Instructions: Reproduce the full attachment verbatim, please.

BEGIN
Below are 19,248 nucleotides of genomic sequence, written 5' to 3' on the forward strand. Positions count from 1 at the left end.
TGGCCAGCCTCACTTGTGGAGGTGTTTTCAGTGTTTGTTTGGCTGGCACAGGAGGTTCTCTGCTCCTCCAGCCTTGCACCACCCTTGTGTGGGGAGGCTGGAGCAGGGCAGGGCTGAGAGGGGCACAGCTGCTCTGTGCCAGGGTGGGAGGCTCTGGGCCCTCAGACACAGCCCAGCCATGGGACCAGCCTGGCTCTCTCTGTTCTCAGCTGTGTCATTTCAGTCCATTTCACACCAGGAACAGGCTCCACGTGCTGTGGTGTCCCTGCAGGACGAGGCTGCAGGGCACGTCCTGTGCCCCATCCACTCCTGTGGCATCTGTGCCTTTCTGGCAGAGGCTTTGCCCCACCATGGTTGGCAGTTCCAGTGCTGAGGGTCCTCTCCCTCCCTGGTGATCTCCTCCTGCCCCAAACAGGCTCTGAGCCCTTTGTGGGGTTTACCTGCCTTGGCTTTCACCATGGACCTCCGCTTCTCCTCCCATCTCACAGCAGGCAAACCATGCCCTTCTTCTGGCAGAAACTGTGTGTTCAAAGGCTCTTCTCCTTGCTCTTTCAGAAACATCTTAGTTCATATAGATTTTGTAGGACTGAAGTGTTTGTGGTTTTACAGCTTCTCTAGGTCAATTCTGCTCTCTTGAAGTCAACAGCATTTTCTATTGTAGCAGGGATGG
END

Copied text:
Below are 19,248 nucleotides of genomic sequence, written 5' to 3' on the forward strand. Positions count from 1 at the left end.
TGGCCAGCCTCACTTGTGGAGGTGTTTTCAGTGTTTGTTTGGCTGGCACAGGAGGTTCTCTGCTCCTCCAGCCTTGCACCACCCTTGTGTGGGGAGGCTGGAGCAGGGCAGGGCTGAGAGGGGCACAGCTGCTCTGTGCCAGGGTGGGAGGCTCTGGGCCCTCAGACACAGCCCAGCCATGGGACCAGCCTGGCTCTCTCTGTTCTCAGCTGTGTCATTTCAGTCCATTTCACACCAGGAACAGGCTCCACGTGCTGTGGTGTCCCTGCAGGACGAGGCTGCAGGGCACGTCCTGTGCCCCATCCACTCCTGTGGCATCTGTGCCTTTCTGGCAGAGGCTTTGCCCCACCATGGTTGGCAGTTCCAGTGCTGAGGGTCCTCTCCCTCCCTGGTGATCTCCTCCTGCCCCAAACAGGCTCTGAGCCCTTTGTGGGGTTTACCTGCCTTGGCTTTCACCATGGACCTCCGCTTCTCCTCCCATCTCACAGCAGGCAAACCATGCCCTTCTTCTGGCAGAAACTGTGTGTTCAAAGGCTCTTCTCCTTGCTCTTTCAGAAACATCTTAGTTCATATAGATTTTGTAGGACTGAAGTGTTTGTGGTTTTACAGCTTCTCTAGGTCAATTCTGCTCTCTTGAAGTCAACAGCATTTTCTATTGTAGCAGGGATGG